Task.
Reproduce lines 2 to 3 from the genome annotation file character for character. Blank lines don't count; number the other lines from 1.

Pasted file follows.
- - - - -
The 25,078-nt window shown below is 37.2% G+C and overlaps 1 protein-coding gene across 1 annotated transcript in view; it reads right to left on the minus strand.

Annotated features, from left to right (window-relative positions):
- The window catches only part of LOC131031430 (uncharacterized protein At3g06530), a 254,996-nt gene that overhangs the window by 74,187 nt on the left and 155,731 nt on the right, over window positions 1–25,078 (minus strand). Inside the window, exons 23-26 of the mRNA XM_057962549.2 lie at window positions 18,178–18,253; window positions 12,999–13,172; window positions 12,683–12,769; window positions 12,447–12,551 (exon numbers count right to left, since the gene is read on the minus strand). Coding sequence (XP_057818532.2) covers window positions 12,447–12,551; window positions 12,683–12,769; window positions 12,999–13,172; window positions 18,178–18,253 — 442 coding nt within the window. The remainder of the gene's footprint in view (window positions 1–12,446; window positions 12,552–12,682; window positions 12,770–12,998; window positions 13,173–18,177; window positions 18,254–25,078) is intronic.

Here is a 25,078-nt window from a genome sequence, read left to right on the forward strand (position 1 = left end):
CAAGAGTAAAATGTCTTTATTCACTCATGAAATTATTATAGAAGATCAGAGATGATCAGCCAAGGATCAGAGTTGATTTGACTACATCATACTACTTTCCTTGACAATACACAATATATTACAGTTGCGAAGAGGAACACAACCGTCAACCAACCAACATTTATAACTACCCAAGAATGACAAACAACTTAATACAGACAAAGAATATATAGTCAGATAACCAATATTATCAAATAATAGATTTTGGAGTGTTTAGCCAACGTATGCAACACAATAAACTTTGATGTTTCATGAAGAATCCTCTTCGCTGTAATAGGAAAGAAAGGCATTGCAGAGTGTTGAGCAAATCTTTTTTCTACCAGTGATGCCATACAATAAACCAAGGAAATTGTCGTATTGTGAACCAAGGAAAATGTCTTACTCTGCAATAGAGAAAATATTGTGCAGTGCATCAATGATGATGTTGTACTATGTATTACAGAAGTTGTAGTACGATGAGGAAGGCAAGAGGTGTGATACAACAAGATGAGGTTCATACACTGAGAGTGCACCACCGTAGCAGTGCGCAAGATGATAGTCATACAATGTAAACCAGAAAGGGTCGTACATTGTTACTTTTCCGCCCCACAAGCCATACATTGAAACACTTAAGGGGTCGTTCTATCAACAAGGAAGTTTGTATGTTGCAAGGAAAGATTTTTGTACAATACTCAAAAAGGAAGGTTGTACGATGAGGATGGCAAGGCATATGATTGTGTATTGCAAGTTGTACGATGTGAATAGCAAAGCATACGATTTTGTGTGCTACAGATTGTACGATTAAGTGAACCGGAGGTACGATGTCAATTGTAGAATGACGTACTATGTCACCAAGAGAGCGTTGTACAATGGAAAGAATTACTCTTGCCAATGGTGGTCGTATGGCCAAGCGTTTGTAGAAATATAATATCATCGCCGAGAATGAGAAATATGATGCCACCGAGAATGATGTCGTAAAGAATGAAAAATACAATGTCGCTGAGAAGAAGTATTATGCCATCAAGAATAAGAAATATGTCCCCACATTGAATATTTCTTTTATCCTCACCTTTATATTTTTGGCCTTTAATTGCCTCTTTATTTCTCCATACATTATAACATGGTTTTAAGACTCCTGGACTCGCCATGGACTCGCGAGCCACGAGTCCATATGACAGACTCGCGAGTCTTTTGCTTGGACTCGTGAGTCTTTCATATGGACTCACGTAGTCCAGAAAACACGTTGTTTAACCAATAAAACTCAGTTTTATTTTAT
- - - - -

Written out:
Annotated features, from left to right (window-relative positions):
- The window catches only part of LOC131031430 (uncharacterized protein At3g06530), a 254,996-nt gene that overhangs the window by 74,187 nt on the left and 155,731 nt on the right, over window positions 1–25,078 (minus strand). Inside the window, exons 23-26 of the mRNA XM_057962549.2 lie at window positions 18,178–18,253; window positions 12,999–13,172; window positions 12,683–12,769; window positions 12,447–12,551 (exon numbers count right to left, since the gene is read on the minus strand). Coding sequence (XP_057818532.2) covers window positions 12,447–12,551; window positions 12,683–12,769; window positions 12,999–13,172; window positions 18,178–18,253 — 442 coding nt within the window. The remainder of the gene's footprint in view (window positions 1–12,446; window positions 12,552–12,682; window positions 12,770–12,998; window positions 13,173–18,177; window positions 18,254–25,078) is intronic.